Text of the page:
It is instructive to note that the date of the debate was 1961 where Toynbee all but says that Israel was a country born in sin. He abhors the notion of the nation state and has little sympathy for the new kid on the block. For those who think that the settlements are the crux of the conflict, look at the arguments that Toynbee makes that delegitimates the UN decision for partition–that same UN that soon will be used as a pawn for the unilateral declaration of Palestine.
Please don’t misunderstand, I believe an accommodation with Palestinians will have to be made, and the settlements create unnecessary friction that makes Israel too easy of a target, but it is also clear that they create a distraction from what used to be on the front burner which was Toynbee’s understanding of the conflict’s origins.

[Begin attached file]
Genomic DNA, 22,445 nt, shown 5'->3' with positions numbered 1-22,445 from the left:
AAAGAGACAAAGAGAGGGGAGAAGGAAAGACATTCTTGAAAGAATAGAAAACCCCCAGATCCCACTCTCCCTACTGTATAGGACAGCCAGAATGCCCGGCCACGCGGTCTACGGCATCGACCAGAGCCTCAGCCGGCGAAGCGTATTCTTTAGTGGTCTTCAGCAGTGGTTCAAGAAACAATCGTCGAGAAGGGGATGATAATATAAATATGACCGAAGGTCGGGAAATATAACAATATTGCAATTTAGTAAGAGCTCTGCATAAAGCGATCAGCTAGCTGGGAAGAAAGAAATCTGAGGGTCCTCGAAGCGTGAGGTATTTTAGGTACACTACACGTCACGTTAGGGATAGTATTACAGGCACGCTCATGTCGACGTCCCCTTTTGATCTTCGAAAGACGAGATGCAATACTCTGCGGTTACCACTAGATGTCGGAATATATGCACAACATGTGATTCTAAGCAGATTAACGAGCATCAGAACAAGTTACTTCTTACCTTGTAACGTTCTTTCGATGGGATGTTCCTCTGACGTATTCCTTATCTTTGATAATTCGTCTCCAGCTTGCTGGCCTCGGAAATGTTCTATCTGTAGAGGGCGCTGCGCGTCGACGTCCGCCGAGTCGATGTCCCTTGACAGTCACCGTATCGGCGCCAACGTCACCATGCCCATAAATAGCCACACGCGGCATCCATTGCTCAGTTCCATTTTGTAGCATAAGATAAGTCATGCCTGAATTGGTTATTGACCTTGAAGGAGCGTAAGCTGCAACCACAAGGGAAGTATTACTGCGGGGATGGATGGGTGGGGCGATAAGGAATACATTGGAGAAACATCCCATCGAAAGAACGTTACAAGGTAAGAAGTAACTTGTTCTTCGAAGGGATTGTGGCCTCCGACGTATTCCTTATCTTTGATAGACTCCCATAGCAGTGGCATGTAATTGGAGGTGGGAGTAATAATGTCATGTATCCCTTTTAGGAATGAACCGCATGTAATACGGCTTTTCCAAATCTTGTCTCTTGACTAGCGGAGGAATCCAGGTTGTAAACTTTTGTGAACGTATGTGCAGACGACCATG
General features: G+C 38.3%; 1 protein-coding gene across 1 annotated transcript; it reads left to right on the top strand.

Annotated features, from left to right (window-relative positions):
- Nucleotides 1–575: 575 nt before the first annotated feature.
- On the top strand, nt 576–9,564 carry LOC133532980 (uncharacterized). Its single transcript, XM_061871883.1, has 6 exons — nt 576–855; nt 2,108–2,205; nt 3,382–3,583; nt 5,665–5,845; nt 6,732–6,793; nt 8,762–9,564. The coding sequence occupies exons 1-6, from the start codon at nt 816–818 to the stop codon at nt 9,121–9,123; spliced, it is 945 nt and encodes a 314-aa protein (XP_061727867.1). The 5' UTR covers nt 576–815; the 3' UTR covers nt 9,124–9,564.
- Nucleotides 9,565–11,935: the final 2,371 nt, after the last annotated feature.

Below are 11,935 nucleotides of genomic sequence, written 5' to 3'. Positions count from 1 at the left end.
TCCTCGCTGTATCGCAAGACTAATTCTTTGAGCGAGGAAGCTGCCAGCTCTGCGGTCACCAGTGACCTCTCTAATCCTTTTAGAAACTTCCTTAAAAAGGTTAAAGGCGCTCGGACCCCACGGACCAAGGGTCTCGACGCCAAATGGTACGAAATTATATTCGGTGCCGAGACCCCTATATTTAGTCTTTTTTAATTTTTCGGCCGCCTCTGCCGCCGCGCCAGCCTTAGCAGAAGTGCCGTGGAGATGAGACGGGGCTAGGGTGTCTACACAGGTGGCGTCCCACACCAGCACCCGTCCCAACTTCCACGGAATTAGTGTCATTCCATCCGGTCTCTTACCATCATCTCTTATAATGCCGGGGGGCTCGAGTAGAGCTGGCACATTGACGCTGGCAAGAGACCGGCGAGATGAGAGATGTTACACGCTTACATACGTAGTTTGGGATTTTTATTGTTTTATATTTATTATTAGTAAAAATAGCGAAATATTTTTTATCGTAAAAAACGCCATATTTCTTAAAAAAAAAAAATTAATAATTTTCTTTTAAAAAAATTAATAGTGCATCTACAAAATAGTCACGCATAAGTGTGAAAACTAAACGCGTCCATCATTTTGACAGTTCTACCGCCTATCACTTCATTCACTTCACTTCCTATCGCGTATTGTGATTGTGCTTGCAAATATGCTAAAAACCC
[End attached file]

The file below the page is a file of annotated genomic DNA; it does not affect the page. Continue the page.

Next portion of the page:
What has changed since then is that many in the liberal Jewish community have begun to buy Toynbee’s arguments hook, line, and sinker. The settlement policy has made it easier for these Jews to not only disengage from Israel, but to actively condemn this colonial power in the heart of the Middle East. The late Tony Judt was very much Toynbee’s heir, and although what is created in academia usually stays in academia–these arguments are part of popular political discourse beyond the ivory tower.
Anyone who believes that what’s at stake can only be dated back to 1967 should think again.